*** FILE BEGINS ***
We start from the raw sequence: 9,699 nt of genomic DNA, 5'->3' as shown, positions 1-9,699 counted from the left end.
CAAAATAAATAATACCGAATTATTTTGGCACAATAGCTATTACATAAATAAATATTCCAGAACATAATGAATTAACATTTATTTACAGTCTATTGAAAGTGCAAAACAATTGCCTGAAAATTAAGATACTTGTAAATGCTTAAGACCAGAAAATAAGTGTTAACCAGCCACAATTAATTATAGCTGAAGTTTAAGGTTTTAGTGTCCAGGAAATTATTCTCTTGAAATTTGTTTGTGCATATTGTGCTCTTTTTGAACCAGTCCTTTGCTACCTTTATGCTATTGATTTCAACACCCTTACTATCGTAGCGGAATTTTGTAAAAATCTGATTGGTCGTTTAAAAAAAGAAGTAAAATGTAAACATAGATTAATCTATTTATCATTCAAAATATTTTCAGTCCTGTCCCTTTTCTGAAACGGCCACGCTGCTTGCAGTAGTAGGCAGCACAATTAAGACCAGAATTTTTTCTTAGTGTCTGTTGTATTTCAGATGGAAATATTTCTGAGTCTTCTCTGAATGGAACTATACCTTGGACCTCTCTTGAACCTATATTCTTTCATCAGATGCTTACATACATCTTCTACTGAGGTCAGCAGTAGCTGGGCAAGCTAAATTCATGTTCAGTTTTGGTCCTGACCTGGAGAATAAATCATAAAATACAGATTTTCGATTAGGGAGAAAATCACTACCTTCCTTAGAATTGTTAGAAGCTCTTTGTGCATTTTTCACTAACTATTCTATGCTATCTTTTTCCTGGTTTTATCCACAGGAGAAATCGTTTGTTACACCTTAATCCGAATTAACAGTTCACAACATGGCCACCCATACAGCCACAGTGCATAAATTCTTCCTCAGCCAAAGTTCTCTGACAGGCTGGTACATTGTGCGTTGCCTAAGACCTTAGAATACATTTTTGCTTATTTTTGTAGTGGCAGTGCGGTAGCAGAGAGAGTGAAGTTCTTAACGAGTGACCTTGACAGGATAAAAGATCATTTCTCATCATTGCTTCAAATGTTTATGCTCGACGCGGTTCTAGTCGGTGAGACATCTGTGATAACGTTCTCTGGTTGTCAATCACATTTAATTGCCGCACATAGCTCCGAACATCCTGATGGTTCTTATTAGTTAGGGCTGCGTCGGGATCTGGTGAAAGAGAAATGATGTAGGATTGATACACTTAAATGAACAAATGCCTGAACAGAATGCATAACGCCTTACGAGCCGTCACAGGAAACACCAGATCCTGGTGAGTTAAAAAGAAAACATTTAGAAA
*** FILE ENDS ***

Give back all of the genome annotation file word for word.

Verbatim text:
We start from the raw sequence: 9,699 nt of genomic DNA, 5'->3' as shown, positions 1-9,699 counted from the left end.
CAAAATAAATAATACCGAATTATTTTGGCACAATAGCTATTACATAAATAAATATTCCAGAACATAATGAATTAACATTTATTTACAGTCTATTGAAAGTGCAAAACAATTGCCTGAAAATTAAGATACTTGTAAATGCTTAAGACCAGAAAATAAGTGTTAACCAGCCACAATTAATTATAGCTGAAGTTTAAGGTTTTAGTGTCCAGGAAATTATTCTCTTGAAATTTGTTTGTGCATATTGTGCTCTTTTTGAACCAGTCCTTTGCTACCTTTATGCTATTGATTTCAACACCCTTACTATCGTAGCGGAATTTTGTAAAAATCTGATTGGTCGTTTAAAAAAAGAAGTAAAATGTAAACATAGATTAATCTATTTATCATTCAAAATATTTTCAGTCCTGTCCCTTTTCTGAAACGGCCACGCTGCTTGCAGTAGTAGGCAGCACAATTAAGACCAGAATTTTTTCTTAGTGTCTGTTGTATTTCAGATGGAAATATTTCTGAGTCTTCTCTGAATGGAACTATACCTTGGACCTCTCTTGAACCTATATTCTTTCATCAGATGCTTACATACATCTTCTACTGAGGTCAGCAGTAGCTGGGCAAGCTAAATTCATGTTCAGTTTTGGTCCTGACCTGGAGAATAAATCATAAAATACAGATTTTCGATTAGGGAGAAAATCACTACCTTCCTTAGAATTGTTAGAAGCTCTTTGTGCATTTTTCACTAACTATTCTATGCTATCTTTTTCCTGGTTTTATCCACAGGAGAAATCGTTTGTTACACCTTAATCCGAATTAACAGTTCACAACATGGCCACCCATACAGCCACAGTGCATAAATTCTTCCTCAGCCAAAGTTCTCTGACAGGCTGGTACATTGTGCGTTGCCTAAGACCTTAGAATACATTTTTGCTTATTTTTGTAGTGGCAGTGCGGTAGCAGAGAGAGTGAAGTTCTTAACGAGTGACCTTGACAGGATAAAAGATCATTTCTCATCATTGCTTCAAATGTTTATGCTCGACGCGGTTCTAGTCGGTGAGACATCTGTGATAACGTTCTCTGGTTGTCAATCACATTTAATTGCCGCACATAGCTCCGAACATCCTGATGGTTCTTATTAGTTAGGGCTGCGTCGGGATCTGGTGAAAGAGAAATGATGTAGGATTGATACACTTAAATGAACAAATGCCTGAACAGAATGCATAACGCCTTACGAGCCGTCACAGGAAACACCAGATCCTGGTGAGTTAAAAAGAAAACATTTAGAAA